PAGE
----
Thursday, March 13, 2014

Preparedness on the Cheap: Evacuation Plans Part 1

(Preparedness on the Cheap is a series of articles for the prepper and everyone else that doesn't have a lot of money, but needs to take steps to be prepared. A good deal of prepping is learning, planning and organizing. Prepping doesn't have to cost a lot of money, but does involve a lot of doing!)

One thing that most people fail to plan for is having to evacuate. Making evacuation plans and practicing them is a very frugal and cheap way to prepare. The whole family can be and should be involved in making them and practicing them.

Evacuation plans can have many levels/steps to them:
  1. Evacuating the home in case of fire or a natural disaster, but still staying on the property
  2. Evacuating the home due to natural disaster or emergency and leaving the premises
  3. Evacuating the area due to natural disaster or emergency
  4. Evacuating to another area altogether

Many of these plans are intertwined together and can have many steps.

For step #1, one of the first things I did when I made plans was to print off a map of our farm from Google Earth. With the map present, I could make a plan for my children about where to meet. I also have 2-3 meeting places set, just in case. My garage is separate from the house by 75 feet and that is meeting place #1. The machine shed is even further away from the house and depending on weather conditions, the machine shed shop area is meeting place #2.  The opposite corner of our property from the house is meeting place #3. Ideally I want to meet in the garage because that is where the vehicles are and we could move and/or use the vehicle as shelter also.

For step #2, I copied a map of the area and the county from the plat map books we get in the mail from the county. I highlighted multiple routes from our house to take in case we should have to leave the premises. If you live in a town/city, have a city map with routes marked. A good idea would be to have copies of these maps in each vehicle.  Another good idea is to have prearranged plans with family and friends who live locally to you that you can go to if staying at home is no longer a viable option. I have three places for us to go if we cannot stay at the farm and have arranged this with the people living there. I also have written down a few places that would be likely to have a Red Cross emergency area set up just in case we would need it.

For step #3 and #4, I have a map in each vehicle we own of the state of Iowa and am working on putting an atlas in each vehicle. I have highlighted routes to get to the three places we could go to depending on the natural disaster/emergency and the area it covered. I made sure to highlight the ideal route and several alternate routes just in case. I also have routes that do not use the main roads in case of blockades or checkpoints. I really just don't want to deal with them if I don't have to.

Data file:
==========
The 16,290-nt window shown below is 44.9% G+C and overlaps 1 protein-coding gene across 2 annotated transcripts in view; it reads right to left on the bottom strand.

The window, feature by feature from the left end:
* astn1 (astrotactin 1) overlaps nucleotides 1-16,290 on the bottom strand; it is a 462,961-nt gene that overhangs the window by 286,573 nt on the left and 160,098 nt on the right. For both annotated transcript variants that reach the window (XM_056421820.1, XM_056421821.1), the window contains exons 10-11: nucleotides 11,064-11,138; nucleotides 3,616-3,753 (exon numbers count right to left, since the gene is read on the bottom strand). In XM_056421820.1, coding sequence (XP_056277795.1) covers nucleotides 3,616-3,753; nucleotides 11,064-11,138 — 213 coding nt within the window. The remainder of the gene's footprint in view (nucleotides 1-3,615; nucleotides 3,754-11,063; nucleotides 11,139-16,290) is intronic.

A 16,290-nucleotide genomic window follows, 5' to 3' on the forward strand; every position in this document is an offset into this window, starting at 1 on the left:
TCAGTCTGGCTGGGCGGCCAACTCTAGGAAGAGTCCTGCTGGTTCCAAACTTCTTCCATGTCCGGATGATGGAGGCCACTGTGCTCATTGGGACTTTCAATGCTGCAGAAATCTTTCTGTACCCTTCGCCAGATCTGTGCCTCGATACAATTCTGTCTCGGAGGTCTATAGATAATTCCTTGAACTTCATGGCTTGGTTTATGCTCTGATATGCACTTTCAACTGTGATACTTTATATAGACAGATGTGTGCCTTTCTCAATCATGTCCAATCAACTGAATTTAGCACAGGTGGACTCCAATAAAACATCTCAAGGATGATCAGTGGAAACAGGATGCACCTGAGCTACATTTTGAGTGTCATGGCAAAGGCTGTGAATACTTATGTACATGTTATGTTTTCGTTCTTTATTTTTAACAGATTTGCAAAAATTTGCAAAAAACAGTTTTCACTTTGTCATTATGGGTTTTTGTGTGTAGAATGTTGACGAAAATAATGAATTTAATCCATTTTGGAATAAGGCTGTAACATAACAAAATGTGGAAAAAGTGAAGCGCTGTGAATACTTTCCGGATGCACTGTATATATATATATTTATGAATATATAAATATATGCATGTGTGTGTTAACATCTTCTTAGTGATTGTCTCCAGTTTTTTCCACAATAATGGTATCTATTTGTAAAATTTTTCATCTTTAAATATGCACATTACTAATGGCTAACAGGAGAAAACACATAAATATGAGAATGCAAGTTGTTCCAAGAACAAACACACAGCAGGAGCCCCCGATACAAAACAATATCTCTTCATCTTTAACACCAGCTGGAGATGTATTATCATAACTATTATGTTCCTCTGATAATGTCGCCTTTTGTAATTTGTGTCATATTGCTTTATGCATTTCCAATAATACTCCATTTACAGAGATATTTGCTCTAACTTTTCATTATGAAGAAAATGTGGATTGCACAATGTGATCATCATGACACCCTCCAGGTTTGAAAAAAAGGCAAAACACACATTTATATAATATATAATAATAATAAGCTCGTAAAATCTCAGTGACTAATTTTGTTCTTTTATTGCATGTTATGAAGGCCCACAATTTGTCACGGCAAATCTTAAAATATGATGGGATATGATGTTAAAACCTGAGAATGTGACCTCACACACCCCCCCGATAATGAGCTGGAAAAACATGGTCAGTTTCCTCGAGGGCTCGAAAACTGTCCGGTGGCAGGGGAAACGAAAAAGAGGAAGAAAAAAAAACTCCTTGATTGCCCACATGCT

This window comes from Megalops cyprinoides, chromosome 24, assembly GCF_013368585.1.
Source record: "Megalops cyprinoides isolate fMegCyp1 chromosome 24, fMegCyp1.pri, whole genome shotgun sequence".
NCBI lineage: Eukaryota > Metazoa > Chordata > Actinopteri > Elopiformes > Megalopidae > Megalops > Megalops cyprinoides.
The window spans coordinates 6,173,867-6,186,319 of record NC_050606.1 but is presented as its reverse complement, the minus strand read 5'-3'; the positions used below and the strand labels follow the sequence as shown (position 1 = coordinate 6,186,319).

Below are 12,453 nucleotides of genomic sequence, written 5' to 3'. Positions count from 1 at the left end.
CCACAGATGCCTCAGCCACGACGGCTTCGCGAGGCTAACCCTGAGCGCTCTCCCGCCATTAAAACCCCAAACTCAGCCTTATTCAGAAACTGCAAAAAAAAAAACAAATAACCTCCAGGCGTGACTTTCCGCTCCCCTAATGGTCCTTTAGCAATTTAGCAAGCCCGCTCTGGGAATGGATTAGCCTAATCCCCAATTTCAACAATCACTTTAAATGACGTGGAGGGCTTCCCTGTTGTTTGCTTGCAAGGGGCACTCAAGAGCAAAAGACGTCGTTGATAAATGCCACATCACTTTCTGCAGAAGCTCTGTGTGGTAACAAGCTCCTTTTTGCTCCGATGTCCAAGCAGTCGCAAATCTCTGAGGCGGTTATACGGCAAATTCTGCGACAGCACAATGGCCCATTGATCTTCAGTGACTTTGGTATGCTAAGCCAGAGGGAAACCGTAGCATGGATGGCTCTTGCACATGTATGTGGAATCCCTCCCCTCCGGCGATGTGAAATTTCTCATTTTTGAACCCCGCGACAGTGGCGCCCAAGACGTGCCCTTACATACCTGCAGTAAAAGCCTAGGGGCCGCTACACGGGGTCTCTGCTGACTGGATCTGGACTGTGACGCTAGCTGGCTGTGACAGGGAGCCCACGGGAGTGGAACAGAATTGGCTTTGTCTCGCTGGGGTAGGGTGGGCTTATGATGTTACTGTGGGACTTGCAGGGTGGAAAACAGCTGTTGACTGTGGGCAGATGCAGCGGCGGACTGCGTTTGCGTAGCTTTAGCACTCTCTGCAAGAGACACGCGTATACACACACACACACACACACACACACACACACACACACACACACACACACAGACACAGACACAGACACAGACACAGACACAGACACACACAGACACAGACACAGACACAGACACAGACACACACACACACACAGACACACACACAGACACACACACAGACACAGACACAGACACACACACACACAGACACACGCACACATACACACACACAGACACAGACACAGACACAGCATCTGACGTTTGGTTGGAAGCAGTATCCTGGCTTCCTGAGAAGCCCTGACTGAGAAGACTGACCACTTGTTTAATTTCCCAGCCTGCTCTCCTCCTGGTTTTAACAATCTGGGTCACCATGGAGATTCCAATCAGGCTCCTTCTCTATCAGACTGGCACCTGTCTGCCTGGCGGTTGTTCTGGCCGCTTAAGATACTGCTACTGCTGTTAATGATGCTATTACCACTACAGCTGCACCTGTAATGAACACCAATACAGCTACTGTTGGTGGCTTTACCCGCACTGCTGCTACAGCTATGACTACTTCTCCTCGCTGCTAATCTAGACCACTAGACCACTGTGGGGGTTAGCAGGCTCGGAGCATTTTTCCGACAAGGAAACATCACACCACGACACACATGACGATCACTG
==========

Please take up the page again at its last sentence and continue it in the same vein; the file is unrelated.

If you have college kids, you will want to do these maps with them and plan alternate routes if they have to come home or go to a safe place. If you have kids at school, you will want to plan routes to get them from school if they do not drive to school. If you have high school age drivers, you will want to plan routes for them to get home or a safe place. Make sure they practice these routes and are comfortable driving other roads (such as gravel roads) besides the main roads.

As you can see, steps 2, 3 and 4 are very much the same just concentrating on going from local areas to state/regional areas. Having current maps is very important. In Iowa, we can pick up new state maps from any welcome center in the state. I also get current maps of surrounding states when I can. An atlas can be very beneficial in you can not stay in the state or region. I make sure to update my maps at least once a year in case roads become closed or new one are added. Many people have a GPS and that is fine, but they can fail and are programmed for the main roads. I would not rely on them alone.

The most important part in this is making sure your family understands and memorizes the plans.  In an emergency evacuation, plans can be forgotten so making sure everyone knows, understands, practices, and memorizes the plans is crucial. I am not sure you can practice this enough! Practice with your kids about where they are to meet on the property and to wait for everyone to join them. Practice driving the alternate routes and how long it would take you to drive them. Practice driving them at a slower speed in case you would need to do so to save fuel or weather conditions.

In the next Preparedness on the Cheap, I will talk about what to have ready, bring, and be aware of in case of evacuation. Although I plan to stay home no matter what, being ready to leave home at a moment's notice is very important. I would be ignorant to dismiss that possibility and not be ready for it.

Thanks for reading!
The Self Sufficient HomeAcre


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